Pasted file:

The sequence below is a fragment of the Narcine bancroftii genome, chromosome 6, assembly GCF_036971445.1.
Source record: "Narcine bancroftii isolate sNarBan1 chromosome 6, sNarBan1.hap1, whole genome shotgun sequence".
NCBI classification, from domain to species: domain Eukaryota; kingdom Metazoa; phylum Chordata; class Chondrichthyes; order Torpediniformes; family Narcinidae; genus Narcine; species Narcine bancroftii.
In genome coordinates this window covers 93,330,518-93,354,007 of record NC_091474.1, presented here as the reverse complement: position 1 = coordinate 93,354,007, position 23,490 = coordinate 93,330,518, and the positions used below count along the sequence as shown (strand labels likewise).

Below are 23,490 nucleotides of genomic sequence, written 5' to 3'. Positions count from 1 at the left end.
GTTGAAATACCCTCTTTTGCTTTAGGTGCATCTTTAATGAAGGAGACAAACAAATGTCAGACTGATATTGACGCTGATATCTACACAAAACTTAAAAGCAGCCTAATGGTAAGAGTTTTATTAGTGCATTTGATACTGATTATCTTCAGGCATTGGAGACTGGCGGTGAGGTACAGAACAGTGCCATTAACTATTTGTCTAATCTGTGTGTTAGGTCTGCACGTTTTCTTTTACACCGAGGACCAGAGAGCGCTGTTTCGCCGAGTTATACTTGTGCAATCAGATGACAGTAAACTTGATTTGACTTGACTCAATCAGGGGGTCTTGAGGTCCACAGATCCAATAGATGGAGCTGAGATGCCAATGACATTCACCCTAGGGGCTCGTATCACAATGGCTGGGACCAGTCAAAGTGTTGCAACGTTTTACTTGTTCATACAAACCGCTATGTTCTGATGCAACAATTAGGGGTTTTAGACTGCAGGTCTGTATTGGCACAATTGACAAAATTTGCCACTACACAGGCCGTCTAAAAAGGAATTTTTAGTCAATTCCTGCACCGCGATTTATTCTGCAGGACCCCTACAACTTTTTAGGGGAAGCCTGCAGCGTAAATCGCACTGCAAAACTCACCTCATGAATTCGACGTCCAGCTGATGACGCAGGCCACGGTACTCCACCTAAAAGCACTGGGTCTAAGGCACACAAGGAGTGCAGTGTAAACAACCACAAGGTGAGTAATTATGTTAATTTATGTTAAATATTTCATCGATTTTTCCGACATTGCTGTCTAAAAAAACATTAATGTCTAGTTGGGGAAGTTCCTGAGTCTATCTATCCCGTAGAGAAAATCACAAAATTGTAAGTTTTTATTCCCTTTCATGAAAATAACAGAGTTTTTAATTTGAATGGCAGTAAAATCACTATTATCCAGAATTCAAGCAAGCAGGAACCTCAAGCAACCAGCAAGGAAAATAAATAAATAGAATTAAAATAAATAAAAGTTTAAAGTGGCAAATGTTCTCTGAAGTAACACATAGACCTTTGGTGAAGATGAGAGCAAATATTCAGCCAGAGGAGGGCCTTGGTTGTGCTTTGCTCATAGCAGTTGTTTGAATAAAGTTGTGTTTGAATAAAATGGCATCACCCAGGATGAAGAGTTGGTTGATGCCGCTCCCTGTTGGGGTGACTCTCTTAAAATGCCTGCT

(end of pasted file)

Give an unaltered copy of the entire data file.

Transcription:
The sequence below is a fragment of the Narcine bancroftii genome, chromosome 6, assembly GCF_036971445.1.
Source record: "Narcine bancroftii isolate sNarBan1 chromosome 6, sNarBan1.hap1, whole genome shotgun sequence".
NCBI classification, from domain to species: domain Eukaryota; kingdom Metazoa; phylum Chordata; class Chondrichthyes; order Torpediniformes; family Narcinidae; genus Narcine; species Narcine bancroftii.
In genome coordinates this window covers 93,330,518-93,354,007 of record NC_091474.1, presented here as the reverse complement: position 1 = coordinate 93,354,007, position 23,490 = coordinate 93,330,518, and the positions used below count along the sequence as shown (strand labels likewise).

Below are 23,490 nucleotides of genomic sequence, written 5' to 3'. Positions count from 1 at the left end.
GTTGAAATACCCTCTTTTGCTTTAGGTGCATCTTTAATGAAGGAGACAAACAAATGTCAGACTGATATTGACGCTGATATCTACACAAAACTTAAAAGCAGCCTAATGGTAAGAGTTTTATTAGTGCATTTGATACTGATTATCTTCAGGCATTGGAGACTGGCGGTGAGGTACAGAACAGTGCCATTAACTATTTGTCTAATCTGTGTGTTAGGTCTGCACGTTTTCTTTTACACCGAGGACCAGAGAGCGCTGTTTCGCCGAGTTATACTTGTGCAATCAGATGACAGTAAACTTGATTTGACTTGACTCAATCAGGGGGTCTTGAGGTCCACAGATCCAATAGATGGAGCTGAGATGCCAATGACATTCACCCTAGGGGCTCGTATCACAATGGCTGGGACCAGTCAAAGTGTTGCAACGTTTTACTTGTTCATACAAACCGCTATGTTCTGATGCAACAATTAGGGGTTTTAGACTGCAGGTCTGTATTGGCACAATTGACAAAATTTGCCACTACACAGGCCGTCTAAAAAGGAATTTTTAGTCAATTCCTGCACCGCGATTTATTCTGCAGGACCCCTACAACTTTTTAGGGGAAGCCTGCAGCGTAAATCGCACTGCAAAACTCACCTCATGAATTCGACGTCCAGCTGATGACGCAGGCCACGGTACTCCACCTAAAAGCACTGGGTCTAAGGCACACAAGGAGTGCAGTGTAAACAACCACAAGGTGAGTAATTATGTTAATTTATGTTAAATATTTCATCGATTTTTCCGACATTGCTGTCTAAAAAAACATTAATGTCTAGTTGGGGAAGTTCCTGAGTCTATCTATCCCGTAGAGAAAATCACAAAATTGTAAGTTTTTATTCCCTTTCATGAAAATAACAGAGTTTTTAATTTGAATGGCAGTAAAATCACTATTATCCAGAATTCAAGCAAGCAGGAACCTCAAGCAACCAGCAAGGAAAATAAATAAATAGAATTAAAATAAATAAAAGTTTAAAGTGGCAAATGTTCTCTGAAGTAACACATAGACCTTTGGTGAAGATGAGAGCAAATATTCAGCCAGAGGAGGGCCTTGGTTGTGCTTTGCTCATAGCAGTTGTTTGAATAAAGTTGTGTTTGAATAAAATGGCATCACCCAGGATGAAGAGTTGGTTGATGCCGCTCCCTGTTGGGGTGACTCTCTTAAAATGCCTGCT